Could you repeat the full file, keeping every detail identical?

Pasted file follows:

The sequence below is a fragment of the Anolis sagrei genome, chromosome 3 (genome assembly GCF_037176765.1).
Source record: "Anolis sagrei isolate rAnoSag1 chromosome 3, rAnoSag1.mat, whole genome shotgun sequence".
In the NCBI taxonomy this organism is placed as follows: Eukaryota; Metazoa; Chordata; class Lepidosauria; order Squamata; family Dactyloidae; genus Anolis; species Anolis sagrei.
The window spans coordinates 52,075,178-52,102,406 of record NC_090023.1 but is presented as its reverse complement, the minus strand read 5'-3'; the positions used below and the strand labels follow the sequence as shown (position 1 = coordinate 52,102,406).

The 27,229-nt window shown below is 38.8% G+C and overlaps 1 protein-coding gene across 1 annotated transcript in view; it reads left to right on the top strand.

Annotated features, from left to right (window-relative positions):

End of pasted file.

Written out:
The sequence below is a fragment of the Anolis sagrei genome, chromosome 3 (genome assembly GCF_037176765.1).
Source record: "Anolis sagrei isolate rAnoSag1 chromosome 3, rAnoSag1.mat, whole genome shotgun sequence".
In the NCBI taxonomy this organism is placed as follows: Eukaryota; Metazoa; Chordata; class Lepidosauria; order Squamata; family Dactyloidae; genus Anolis; species Anolis sagrei.
The window spans coordinates 52,075,178-52,102,406 of record NC_090023.1 but is presented as its reverse complement, the minus strand read 5'-3'; the positions used below and the strand labels follow the sequence as shown (position 1 = coordinate 52,102,406).

The 27,229-nt window shown below is 38.8% G+C and overlaps 1 protein-coding gene across 1 annotated transcript in view; it reads left to right on the top strand.

Annotated features, from left to right (window-relative positions):